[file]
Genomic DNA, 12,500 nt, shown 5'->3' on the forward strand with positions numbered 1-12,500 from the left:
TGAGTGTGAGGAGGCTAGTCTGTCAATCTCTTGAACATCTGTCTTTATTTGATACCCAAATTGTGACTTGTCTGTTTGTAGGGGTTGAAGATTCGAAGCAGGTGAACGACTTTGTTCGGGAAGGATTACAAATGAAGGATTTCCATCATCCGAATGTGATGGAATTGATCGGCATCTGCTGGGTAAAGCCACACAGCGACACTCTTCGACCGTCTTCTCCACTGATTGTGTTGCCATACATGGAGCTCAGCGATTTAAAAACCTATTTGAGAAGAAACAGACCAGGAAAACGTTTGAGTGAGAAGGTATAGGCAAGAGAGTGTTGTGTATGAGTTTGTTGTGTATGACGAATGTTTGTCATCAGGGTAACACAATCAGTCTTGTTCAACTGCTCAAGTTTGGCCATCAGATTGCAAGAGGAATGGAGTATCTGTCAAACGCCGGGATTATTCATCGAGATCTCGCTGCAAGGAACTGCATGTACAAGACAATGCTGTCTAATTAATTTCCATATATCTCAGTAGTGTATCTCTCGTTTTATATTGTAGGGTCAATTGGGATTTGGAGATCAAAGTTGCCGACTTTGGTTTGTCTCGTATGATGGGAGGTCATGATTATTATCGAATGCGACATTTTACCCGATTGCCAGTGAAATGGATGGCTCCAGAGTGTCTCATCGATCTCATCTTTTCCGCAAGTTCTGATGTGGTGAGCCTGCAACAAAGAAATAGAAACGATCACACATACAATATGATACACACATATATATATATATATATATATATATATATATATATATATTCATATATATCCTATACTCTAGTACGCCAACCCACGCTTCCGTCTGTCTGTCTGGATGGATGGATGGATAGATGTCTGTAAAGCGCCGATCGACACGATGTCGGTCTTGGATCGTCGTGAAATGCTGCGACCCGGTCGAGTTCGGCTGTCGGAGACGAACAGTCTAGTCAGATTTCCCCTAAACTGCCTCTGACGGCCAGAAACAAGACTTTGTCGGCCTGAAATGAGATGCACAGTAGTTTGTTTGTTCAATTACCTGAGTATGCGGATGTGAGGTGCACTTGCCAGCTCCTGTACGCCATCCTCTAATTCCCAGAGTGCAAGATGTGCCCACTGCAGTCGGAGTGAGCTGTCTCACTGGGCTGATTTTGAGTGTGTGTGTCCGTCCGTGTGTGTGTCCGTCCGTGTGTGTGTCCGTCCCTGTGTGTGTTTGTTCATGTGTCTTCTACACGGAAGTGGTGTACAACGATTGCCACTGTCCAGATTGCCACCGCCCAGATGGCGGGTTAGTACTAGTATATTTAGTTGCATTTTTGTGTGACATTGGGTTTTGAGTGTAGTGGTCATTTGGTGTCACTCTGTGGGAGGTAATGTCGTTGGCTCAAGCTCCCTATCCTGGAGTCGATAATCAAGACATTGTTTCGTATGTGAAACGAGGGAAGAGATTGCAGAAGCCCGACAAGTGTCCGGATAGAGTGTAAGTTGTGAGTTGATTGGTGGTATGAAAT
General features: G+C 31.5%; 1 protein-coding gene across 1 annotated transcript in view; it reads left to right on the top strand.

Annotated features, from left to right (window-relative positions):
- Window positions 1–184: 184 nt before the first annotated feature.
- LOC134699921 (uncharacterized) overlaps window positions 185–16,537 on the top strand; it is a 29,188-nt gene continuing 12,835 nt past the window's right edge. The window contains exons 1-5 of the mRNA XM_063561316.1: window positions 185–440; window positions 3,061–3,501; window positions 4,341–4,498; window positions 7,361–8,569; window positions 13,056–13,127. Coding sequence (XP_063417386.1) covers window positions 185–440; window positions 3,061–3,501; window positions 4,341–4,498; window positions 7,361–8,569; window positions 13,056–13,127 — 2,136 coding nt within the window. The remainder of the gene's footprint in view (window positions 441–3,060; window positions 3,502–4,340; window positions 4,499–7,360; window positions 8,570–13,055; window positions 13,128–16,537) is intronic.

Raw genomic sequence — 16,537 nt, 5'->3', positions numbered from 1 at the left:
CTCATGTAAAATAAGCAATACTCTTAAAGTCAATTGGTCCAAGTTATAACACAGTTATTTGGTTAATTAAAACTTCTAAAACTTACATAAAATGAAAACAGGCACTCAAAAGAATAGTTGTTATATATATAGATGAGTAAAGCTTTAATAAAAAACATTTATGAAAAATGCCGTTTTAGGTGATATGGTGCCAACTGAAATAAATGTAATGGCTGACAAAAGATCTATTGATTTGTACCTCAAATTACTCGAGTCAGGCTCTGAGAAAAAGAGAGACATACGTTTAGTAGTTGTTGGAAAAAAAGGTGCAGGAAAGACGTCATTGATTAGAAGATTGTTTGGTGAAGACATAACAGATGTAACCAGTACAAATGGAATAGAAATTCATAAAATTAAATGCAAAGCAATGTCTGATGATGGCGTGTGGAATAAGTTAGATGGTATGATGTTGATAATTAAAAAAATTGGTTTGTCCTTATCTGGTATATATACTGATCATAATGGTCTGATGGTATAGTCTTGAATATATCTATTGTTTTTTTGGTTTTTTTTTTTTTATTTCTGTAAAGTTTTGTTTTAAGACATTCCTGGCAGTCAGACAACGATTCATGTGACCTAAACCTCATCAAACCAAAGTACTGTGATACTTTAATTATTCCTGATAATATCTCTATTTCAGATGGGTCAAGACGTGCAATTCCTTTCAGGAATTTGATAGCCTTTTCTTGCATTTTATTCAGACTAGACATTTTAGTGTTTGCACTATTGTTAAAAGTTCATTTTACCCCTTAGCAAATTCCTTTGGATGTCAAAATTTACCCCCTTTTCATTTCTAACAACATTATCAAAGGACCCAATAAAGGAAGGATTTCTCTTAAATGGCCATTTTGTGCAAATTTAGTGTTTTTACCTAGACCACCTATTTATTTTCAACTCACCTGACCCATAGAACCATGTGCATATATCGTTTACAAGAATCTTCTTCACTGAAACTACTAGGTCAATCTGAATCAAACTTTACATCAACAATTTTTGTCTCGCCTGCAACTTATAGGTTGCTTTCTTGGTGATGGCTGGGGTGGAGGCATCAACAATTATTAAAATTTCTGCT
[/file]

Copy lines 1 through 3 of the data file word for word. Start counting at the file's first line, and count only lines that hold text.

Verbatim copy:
Genomic DNA, 12,500 nt, shown 5'->3' on the forward strand with positions numbered 1-12,500 from the left:
TGAGTGTGAGGAGGCTAGTCTGTCAATCTCTTGAACATCTGTCTTTATTTGATACCCAAATTGTGACTTGTCTGTTTGTAGGGGTTGAAGATTCGAAGCAGGTGAACGACTTTGTTCGGGAAGGATTACAAATGAAGGATTTCCATCATCCGAATGTGATGGAATTGATCGGCATCTGCTGGGTAAAGCCACACAGCGACACTCTTCGACCGTCTTCTCCACTGATTGTGTTGCCATACATGGAGCTCAGCGATTTAAAAACCTATTTGAGAAGAAACAGACCAGGAAAACGTTTGAGTGAGAAGGTATAGGCAAGAGAGTGTTGTGTATGAGTTTGTTGTGTATGACGAATGTTTGTCATCAGGGTAACACAATCAGTCTTGTTCAACTGCTCAAGTTTGGCCATCAGATTGCAAGAGGAATGGAGTATCTGTCAAACGCCGGGATTATTCATCGAGATCTCGCTGCAAGGAACTGCATGTACAAGACAATGCTGTCTAATTAATTTCCATATATCTCAGTAGTGTATCTCTCGTTTTATATTGTAGGGTCAATTGGGATTTGGAGATCAAAGTTGCCGACTTTGGTTTGTCTCGTATGATGGGAGGTCATGATTATTATCGAATGCGACATTTTACCCGATTGCCAGTGAAATGGATGGCTCCAGAGTGTCTCATCGATCTCATCTTTTCCGCAAGTTCTGATGTGGTGAGCCTGCAACAAAGAAATAGAAACGATCACACATACAATATGATACACACATATATATATATATATATATATATATATATATATATATATTCATATATATCCTATACTCTAGTACGCCAACCCACGCTTCCGTCTGTCTGTCTGGATGGATGGATGGATAGATGTCTGTAAAGCGCCGATCGACACGATGTCGGTCTTGGATCGTCGTGAAATGCTGCGACCCGGTCGAGTTCGGCTGTCGGAGACGAACAGTCTAGTCAGATTTCCCCTAAACTGCCTCTGACGGCCAGAAACAAGACTTTGTCGGCCTGAAATGAGATGCACAGTAGTTTGTTTGTTCAATTACCTGAGTATGCGGATGTGAGGTGCACTTGCCAGCTCCTGTACGCCATCCTCTAATTCCCAGAGTGCAAGATGTGCCCACTGCAGTCGGAGTGAGCTGTCTCACTGGGCTGATTTTGAGTGTGTGTGTCCGTCCGTGTGTGTGTCCGTCCGTGTGTGTGTCCGTCCCTGTGTGTGTTTGTTCATGTGTCTTCTACACGGAAGTGGTGTACAACGATTGCCACTGTCCAGATTGCCACCGCCCAGATGGCGGGTTAGTACTAGTATATTTAGTTGCATTTTTGTGTGACATTGGGTTTTGAGTGTAGTGGTCATTTGGTGTCACTCTGTGGGAGGTAATGTCGTTGGCTCAAGCTCCCTATCCTGGAGTCGATAATCAAGACATTGTTTCGTATGTGAAACGAGGGAAGAGATTGCAGAAGCCCGACAAGTGTCCGGATAGAGTGTAAGTTGTGAGTTGATTGGTGGTATGAAAT
General features: G+C 31.5%; 1 protein-coding gene across 1 annotated transcript in view; it reads left to right on the top strand.